No Free Lunch

Like most software people I know, I’m a packrat. You just never know when you’ll need those notes or handouts from some tradeshow several years ago, so I’m buried with boxes full of material all over my house. My wife can’t understand why I would need copies of a DEC Alpha presentation from 1991, or why I would want a VAX architecture handbook from 1981. A few years ago, she threw out a coffee can full of vintage 1972 paper tapes I’d been keeping since I was in the ninth grade: I thought I was going have a heart attack.

My wife recently gave me an ultimatum: Throw out most of that old stuff before it takes over the house, or she’ll get rid of it all. As I was packing up boxes full of ancient notebooks and presentations to take to the trash, naturally, I had to stop and read them again. Some people are sentimental about jewelry, with me it’s old presentations -- especially the ones with subtle messages and heavy political overtones.

I came across the press notebook Microsoft put together for their Scalability Day event in New York three years ago. Through an unlikely sequence of events, I attended that show and wrote a few columns about the experience. Bill Gates’ keynote address, slide 10, triggered a long dormant memory. His talk that day was about the advantages of the PC computing model versus Unix. His main point was that the PC model is much less expensive to buy and operate than Unix. As part of his proof, he compared the cost of a large Compaq ProLiant with an equivalently configured Sun Server. The ProLiant cost about $61,000; the Sun Server cost more than $158,000. Clearly, the PC computing model, led by Microsoft, is much less expensive than any Unix environment, right?

A couple weeks ago I stumbled across an answer to that question. We counted the number of PC servers in the data center of one of my enterprise-sized customers. We came up with 136 in production. This included about a dozen Lotus Notes servers, 16 NetWare servers, several application servers, a bunch of NT servers, and gobs of other servers whose use the IT group couldn’t identify. Their Y2K test lab needed roughly 20 more PC servers just to simulate all their production applications.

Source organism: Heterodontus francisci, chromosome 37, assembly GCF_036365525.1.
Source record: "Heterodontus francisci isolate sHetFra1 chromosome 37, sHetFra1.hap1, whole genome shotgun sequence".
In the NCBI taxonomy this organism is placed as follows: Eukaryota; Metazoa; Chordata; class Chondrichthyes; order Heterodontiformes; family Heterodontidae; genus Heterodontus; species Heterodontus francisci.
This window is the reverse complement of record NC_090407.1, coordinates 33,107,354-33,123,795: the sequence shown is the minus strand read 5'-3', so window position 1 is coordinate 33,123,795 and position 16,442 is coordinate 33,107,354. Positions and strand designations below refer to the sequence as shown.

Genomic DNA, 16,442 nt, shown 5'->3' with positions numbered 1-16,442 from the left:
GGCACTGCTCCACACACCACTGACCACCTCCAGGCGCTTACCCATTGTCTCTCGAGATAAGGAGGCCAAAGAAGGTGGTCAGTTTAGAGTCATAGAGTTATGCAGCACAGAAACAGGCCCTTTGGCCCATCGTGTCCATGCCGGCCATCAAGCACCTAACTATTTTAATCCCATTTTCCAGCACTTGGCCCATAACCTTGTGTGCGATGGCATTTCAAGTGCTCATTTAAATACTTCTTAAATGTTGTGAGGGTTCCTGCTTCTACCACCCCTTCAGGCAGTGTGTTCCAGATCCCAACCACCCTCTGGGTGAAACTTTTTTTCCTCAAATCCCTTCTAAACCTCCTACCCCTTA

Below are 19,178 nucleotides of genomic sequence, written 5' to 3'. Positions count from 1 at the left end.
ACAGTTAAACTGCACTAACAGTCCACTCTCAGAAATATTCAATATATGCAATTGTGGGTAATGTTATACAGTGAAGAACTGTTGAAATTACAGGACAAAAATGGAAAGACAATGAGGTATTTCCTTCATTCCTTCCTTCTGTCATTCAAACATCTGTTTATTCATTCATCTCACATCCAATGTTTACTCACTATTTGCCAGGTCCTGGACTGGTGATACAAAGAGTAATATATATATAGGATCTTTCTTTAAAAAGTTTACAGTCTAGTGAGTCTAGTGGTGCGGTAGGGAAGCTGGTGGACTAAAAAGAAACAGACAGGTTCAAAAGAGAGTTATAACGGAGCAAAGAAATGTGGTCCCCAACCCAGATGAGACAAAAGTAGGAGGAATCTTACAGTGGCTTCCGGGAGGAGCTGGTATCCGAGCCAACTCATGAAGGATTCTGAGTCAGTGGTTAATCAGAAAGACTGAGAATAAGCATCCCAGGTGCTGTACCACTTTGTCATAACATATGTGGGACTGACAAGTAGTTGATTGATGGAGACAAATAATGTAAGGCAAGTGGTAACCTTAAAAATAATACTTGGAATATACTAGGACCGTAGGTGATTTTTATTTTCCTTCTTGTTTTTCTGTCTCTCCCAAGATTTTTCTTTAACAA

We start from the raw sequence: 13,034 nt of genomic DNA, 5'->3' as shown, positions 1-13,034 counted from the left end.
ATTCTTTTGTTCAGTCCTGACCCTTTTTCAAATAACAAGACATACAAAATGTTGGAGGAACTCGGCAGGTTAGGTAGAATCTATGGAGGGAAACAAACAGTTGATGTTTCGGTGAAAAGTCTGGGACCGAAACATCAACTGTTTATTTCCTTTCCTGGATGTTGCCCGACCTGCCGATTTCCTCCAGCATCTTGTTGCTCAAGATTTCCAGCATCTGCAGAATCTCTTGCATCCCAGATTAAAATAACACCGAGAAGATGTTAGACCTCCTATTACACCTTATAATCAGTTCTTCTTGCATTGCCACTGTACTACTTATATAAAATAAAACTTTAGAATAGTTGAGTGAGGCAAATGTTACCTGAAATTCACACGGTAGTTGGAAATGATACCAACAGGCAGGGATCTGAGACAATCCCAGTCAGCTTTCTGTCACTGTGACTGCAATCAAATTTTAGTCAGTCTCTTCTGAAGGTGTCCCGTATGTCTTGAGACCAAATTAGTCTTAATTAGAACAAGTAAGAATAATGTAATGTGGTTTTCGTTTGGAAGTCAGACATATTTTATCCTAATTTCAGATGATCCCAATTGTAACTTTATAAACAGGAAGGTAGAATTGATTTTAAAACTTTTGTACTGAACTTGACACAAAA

This site also had an IBM mainframe, a few Sun and HP Unix machines, and a small DEC OpenVMS cluster. These environments have been more or less stable over the years, with occasional upgrades. But the number of PC servers exploded in recent years, and we expect it to continue growing. We all knew this customer had lots of servers, but I was shocked after actually quantifying them.

I have other customers with similar situations -- data centers that used to house mainframes now house racks and racks of PC servers, and these servers seem to multiply like rabbits. Assuming they are roughly equivalent in price to those same Compaq ProLiants Bill Gates talked about three years ago, and assuming a population of roughly 100 servers, that’s about $6.1 million dollars in "low-cost" hardware acquisition cost. Add to that the cost of supporting over 100 copies of server operating systems, an enormously complex web of applications with pieces on desktops and servers all over the place, and a network of routers, switches, fiber interconnects, and aloof telephone companies with tentacles everywhere. Suddenly those low-cost PC servers gobble some serious money.

What’s going on? What happened to those little department LANs that were supposed to free enslaved users from the tyranny of the IT department?

It all comes back to marketing. Back in the late 1980s, Microsoft delivered a graphical user interface to everyone’s desktop. Because of that effort, everyone thought they could do serious computing on the cheap. The rest is history.

My point here is not to bash Microsoft, although they can be a tempting target. We all should have known that there is no such thing as a free lunch. After more than a dozen years of work, I hope we’ve finally figured out that the so-called low cost client/server architectural model really requires an enormous investment in capital and labor, just like the ancient mainframes and mini computers of 10-15 years ago. The difference this time is that it sneaked up on everyone a few thousand bucks at a time. So instead of buying a couple multimillion dollar mainframes, we bought hundreds of smaller PC servers. And by now, many young people in our industry don’t even realize there is another alternative.

Perhaps the real lesson is, complex is complex, and no technology by itself will simplify a complex world.

Those old presentations are still valuable. I think I’ll them around for a while longer and hide them from my wife. --Greg Scott, Microsoft Certified Systems Engineer (MCSE), is Chief Technology Officer of Infrasupport Etc. Inc.(Eagan, Minn.). Contact him at

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